Article 21 of the German constitution
(Grundgesetz) states that political parties are very important for democracy. A party in Germany can only be banned if it can be proven that it violates the constitution. This can only be done in a lawsuit before the Federal Constitutional Court
So banning parties is very difficult. It has been made so to prevent a party being arbitrarily outlawed. Because of its experiences with Nazism and the GDR
, Germany is very careful when it comes to banning parties. In both of these dictatorships, free parties were banned and all power was held by a single party.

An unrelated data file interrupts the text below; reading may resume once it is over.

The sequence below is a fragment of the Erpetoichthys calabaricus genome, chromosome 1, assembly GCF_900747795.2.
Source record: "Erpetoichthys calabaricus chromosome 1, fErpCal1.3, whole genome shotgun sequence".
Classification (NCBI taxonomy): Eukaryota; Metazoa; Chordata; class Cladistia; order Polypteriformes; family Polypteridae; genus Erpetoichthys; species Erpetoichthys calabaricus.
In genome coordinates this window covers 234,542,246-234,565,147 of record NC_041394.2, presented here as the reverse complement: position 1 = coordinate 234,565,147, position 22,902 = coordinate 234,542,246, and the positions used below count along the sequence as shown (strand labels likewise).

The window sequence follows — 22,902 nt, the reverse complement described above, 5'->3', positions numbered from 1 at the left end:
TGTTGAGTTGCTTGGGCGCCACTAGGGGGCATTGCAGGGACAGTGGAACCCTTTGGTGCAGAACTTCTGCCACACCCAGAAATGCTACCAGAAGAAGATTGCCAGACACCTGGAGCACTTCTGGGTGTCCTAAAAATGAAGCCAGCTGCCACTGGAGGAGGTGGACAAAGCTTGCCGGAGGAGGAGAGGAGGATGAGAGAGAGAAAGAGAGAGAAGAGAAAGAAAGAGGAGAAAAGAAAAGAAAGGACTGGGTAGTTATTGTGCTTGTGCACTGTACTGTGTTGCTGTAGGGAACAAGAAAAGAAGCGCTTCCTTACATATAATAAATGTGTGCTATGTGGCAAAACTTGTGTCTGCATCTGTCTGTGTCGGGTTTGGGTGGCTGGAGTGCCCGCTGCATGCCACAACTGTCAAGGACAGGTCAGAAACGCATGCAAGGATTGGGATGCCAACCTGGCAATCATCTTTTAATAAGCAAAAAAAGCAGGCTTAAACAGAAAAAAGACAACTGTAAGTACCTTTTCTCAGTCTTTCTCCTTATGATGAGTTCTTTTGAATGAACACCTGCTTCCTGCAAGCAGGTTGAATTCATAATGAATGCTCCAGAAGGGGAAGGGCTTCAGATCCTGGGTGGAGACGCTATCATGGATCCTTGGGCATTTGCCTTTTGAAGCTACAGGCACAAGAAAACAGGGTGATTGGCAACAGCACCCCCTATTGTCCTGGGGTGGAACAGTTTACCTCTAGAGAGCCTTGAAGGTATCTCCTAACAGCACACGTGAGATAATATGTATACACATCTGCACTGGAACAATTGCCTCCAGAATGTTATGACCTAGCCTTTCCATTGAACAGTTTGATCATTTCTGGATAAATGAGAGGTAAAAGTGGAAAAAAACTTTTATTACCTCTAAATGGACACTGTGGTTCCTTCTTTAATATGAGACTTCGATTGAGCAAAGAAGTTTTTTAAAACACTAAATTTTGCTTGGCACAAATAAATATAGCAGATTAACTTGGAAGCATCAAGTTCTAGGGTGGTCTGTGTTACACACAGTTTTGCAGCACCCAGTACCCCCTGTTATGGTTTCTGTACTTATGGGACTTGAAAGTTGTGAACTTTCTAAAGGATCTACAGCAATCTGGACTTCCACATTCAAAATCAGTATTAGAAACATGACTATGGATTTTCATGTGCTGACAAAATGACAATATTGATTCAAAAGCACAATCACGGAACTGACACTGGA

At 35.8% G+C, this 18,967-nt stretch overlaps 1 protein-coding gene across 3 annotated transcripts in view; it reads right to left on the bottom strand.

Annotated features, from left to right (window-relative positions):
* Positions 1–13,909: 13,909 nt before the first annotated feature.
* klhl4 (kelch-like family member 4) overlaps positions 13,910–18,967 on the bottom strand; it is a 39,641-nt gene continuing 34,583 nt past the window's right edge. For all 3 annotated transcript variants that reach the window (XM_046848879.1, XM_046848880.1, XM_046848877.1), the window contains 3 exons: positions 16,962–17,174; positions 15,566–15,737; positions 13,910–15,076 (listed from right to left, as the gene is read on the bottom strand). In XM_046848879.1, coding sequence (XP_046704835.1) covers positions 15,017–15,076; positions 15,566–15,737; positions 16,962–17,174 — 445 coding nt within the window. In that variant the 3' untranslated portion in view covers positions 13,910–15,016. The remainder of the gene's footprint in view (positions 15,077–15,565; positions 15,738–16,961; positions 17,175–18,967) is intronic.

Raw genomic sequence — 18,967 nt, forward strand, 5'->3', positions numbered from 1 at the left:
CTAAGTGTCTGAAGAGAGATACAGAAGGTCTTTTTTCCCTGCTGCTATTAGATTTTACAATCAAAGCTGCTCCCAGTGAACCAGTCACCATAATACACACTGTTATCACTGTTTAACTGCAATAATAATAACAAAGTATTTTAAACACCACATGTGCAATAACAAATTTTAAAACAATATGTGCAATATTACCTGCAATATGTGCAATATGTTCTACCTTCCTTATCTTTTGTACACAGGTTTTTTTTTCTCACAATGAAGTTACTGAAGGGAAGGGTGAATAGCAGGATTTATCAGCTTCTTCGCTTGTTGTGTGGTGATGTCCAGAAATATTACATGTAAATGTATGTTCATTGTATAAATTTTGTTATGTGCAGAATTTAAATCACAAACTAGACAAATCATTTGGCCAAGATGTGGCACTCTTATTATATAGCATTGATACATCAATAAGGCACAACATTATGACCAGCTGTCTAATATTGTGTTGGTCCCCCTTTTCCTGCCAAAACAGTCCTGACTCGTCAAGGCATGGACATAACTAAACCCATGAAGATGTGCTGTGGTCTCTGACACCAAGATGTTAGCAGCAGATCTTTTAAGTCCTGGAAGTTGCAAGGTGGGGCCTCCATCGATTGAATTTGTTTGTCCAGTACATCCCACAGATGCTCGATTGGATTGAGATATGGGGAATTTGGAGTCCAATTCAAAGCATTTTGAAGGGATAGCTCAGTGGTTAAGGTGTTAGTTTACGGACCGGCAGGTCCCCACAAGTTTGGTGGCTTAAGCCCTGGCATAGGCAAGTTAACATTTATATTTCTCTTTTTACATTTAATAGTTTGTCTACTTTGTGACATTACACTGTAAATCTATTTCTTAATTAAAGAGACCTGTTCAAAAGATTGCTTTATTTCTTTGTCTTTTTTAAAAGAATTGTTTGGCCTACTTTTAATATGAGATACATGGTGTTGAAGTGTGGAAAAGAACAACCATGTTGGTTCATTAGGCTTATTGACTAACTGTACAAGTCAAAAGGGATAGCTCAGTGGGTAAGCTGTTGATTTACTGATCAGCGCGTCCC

So far, two parties have been banned in the Federal Republic
of Germany: the Socialistische Reichspartei (Socialist
Reich Party or SRP), a successor to the National Socialist Party (NSDAP), in 1952, and the Communist Party of Germany (KPD) in 1956. In 2003, an application to ban the right-wing
Party of Germany (NPD) was turned down by the Constitutional Court on the grounds that procedural errors had been made.
Gerd Schneider / Christiane Toyka-Seid